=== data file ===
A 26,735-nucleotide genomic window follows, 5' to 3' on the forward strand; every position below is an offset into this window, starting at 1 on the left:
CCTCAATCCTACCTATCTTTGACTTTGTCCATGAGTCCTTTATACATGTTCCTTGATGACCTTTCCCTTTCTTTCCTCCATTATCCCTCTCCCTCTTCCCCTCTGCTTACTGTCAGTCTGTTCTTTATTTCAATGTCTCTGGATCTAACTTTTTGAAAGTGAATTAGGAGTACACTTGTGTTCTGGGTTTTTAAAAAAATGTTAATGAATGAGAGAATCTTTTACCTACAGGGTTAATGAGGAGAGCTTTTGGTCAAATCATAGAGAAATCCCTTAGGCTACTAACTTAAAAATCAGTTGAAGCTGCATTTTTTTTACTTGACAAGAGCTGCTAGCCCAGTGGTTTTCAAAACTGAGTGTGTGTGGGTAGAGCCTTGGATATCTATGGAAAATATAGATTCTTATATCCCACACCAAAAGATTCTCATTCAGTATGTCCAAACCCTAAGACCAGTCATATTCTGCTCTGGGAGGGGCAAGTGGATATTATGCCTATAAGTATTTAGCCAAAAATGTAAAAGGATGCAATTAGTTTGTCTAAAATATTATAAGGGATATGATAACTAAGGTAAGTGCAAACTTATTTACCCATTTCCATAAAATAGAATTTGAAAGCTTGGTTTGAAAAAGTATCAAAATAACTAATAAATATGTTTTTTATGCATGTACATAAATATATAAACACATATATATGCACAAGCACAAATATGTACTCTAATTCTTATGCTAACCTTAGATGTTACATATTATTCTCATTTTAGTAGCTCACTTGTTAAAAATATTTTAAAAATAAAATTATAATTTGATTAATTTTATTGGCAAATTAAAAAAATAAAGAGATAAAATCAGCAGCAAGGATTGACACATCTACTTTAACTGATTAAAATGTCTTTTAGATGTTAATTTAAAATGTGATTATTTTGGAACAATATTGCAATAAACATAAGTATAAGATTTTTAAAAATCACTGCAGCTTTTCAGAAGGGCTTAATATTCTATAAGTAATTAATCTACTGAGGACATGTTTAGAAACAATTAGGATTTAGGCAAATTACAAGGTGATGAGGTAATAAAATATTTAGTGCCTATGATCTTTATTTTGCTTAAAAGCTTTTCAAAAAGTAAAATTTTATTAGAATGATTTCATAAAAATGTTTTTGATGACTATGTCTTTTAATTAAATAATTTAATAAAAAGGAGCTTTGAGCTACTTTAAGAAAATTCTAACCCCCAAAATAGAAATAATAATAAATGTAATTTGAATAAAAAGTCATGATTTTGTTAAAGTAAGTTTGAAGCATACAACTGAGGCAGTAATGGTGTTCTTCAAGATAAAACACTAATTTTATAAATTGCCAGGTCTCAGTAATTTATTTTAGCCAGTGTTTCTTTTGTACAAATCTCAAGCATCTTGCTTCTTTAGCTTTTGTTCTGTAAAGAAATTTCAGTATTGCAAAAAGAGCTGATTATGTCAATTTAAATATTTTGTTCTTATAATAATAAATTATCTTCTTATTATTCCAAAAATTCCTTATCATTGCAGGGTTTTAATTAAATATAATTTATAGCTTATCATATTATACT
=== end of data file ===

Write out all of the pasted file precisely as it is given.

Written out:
A 26,735-nucleotide genomic window follows, 5' to 3' on the forward strand; every position below is an offset into this window, starting at 1 on the left:
CCTCAATCCTACCTATCTTTGACTTTGTCCATGAGTCCTTTATACATGTTCCTTGATGACCTTTCCCTTTCTTTCCTCCATTATCCCTCTCCCTCTTCCCCTCTGCTTACTGTCAGTCTGTTCTTTATTTCAATGTCTCTGGATCTAACTTTTTGAAAGTGAATTAGGAGTACACTTGTGTTCTGGGTTTTTAAAAAAATGTTAATGAATGAGAGAATCTTTTACCTACAGGGTTAATGAGGAGAGCTTTTGGTCAAATCATAGAGAAATCCCTTAGGCTACTAACTTAAAAATCAGTTGAAGCTGCATTTTTTTTACTTGACAAGAGCTGCTAGCCCAGTGGTTTTCAAAACTGAGTGTGTGTGGGTAGAGCCTTGGATATCTATGGAAAATATAGATTCTTATATCCCACACCAAAAGATTCTCATTCAGTATGTCCAAACCCTAAGACCAGTCATATTCTGCTCTGGGAGGGGCAAGTGGATATTATGCCTATAAGTATTTAGCCAAAAATGTAAAAGGATGCAATTAGTTTGTCTAAAATATTATAAGGGATATGATAACTAAGGTAAGTGCAAACTTATTTACCCATTTCCATAAAATAGAATTTGAAAGCTTGGTTTGAAAAAGTATCAAAATAACTAATAAATATGTTTTTTATGCATGTACATAAATATATAAACACATATATATGCACAAGCACAAATATGTACTCTAATTCTTATGCTAACCTTAGATGTTACATATTATTCTCATTTTAGTAGCTCACTTGTTAAAAATATTTTAAAAATAAAATTATAATTTGATTAATTTTATTGGCAAATTAAAAAAATAAAGAGATAAAATCAGCAGCAAGGATTGACACATCTACTTTAACTGATTAAAATGTCTTTTAGATGTTAATTTAAAATGTGATTATTTTGGAACAATATTGCAATAAACATAAGTATAAGATTTTTAAAAATCACTGCAGCTTTTCAGAAGGGCTTAATATTCTATAAGTAATTAATCTACTGAGGACATGTTTAGAAACAATTAGGATTTAGGCAAATTACAAGGTGATGAGGTAATAAAATATTTAGTGCCTATGATCTTTATTTTGCTTAAAAGCTTTTCAAAAAGTAAAATTTTATTAGAATGATTTCATAAAAATGTTTTTGATGACTATGTCTTTTAATTAAATAATTTAATAAAAAGGAGCTTTGAGCTACTTTAAGAAAATTCTAACCCCCAAAATAGAAATAATAATAAATGTAATTTGAATAAAAAGTCATGATTTTGTTAAAGTAAGTTTGAAGCATACAACTGAGGCAGTAATGGTGTTCTTCAAGATAAAACACTAATTTTATAAATTGCCAGGTCTCAGTAATTTATTTTAGCCAGTGTTTCTTTTGTACAAATCTCAAGCATCTTGCTTCTTTAGCTTTTGTTCTGTAAAGAAATTTCAGTATTGCAAAAAGAGCTGATTATGTCAATTTAAATATTTTGTTCTTATAATAATAAATTATCTTCTTATTATTCCAAAAATTCCTTATCATTGCAGGGTTTTAATTAAATATAATTTATAGCTTATCATATTATACT